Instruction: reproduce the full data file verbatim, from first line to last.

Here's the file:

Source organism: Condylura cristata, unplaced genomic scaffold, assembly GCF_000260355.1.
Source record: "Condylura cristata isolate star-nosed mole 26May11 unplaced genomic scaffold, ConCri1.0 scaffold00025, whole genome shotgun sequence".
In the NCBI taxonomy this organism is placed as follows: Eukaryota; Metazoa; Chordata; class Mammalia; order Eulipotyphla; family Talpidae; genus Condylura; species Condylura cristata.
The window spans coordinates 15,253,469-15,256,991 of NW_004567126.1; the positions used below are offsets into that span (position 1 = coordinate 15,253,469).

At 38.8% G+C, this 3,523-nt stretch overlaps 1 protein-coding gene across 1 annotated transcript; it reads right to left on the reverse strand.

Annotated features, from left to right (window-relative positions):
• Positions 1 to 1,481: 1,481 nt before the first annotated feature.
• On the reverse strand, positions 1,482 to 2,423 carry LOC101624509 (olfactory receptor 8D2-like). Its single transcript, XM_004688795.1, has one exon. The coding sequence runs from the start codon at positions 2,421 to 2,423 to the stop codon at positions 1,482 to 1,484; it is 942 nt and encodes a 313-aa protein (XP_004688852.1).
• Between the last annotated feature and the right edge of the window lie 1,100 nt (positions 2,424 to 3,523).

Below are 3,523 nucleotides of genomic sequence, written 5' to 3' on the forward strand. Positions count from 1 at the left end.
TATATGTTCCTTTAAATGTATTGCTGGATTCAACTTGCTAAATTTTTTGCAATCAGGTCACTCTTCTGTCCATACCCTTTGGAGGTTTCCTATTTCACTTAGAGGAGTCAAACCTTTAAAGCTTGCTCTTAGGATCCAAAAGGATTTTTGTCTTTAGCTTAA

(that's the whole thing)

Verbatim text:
Source organism: Condylura cristata, unplaced genomic scaffold, assembly GCF_000260355.1.
Source record: "Condylura cristata isolate star-nosed mole 26May11 unplaced genomic scaffold, ConCri1.0 scaffold00025, whole genome shotgun sequence".
In the NCBI taxonomy this organism is placed as follows: Eukaryota; Metazoa; Chordata; class Mammalia; order Eulipotyphla; family Talpidae; genus Condylura; species Condylura cristata.
The window spans coordinates 15,253,469-15,256,991 of NW_004567126.1; the positions used below are offsets into that span (position 1 = coordinate 15,253,469).

At 38.8% G+C, this 3,523-nt stretch overlaps 1 protein-coding gene across 1 annotated transcript; it reads right to left on the reverse strand.

Annotated features, from left to right (window-relative positions):
• Positions 1 to 1,481: 1,481 nt before the first annotated feature.
• On the reverse strand, positions 1,482 to 2,423 carry LOC101624509 (olfactory receptor 8D2-like). Its single transcript, XM_004688795.1, has one exon. The coding sequence runs from the start codon at positions 2,421 to 2,423 to the stop codon at positions 1,482 to 1,484; it is 942 nt and encodes a 313-aa protein (XP_004688852.1).
• Between the last annotated feature and the right edge of the window lie 1,100 nt (positions 2,424 to 3,523).

Below are 3,523 nucleotides of genomic sequence, written 5' to 3' on the forward strand. Positions count from 1 at the left end.
TATATGTTCCTTTAAATGTATTGCTGGATTCAACTTGCTAAATTTTTTGCAATCAGGTCACTCTTCTGTCCATACCCTTTGGAGGTTTCCTATTTCACTTAGAGGAGTCAAACCTTTAAAGCTTGCTCTTAGGATCCAAAAGGATTTTTGTCTTTAGCTTAA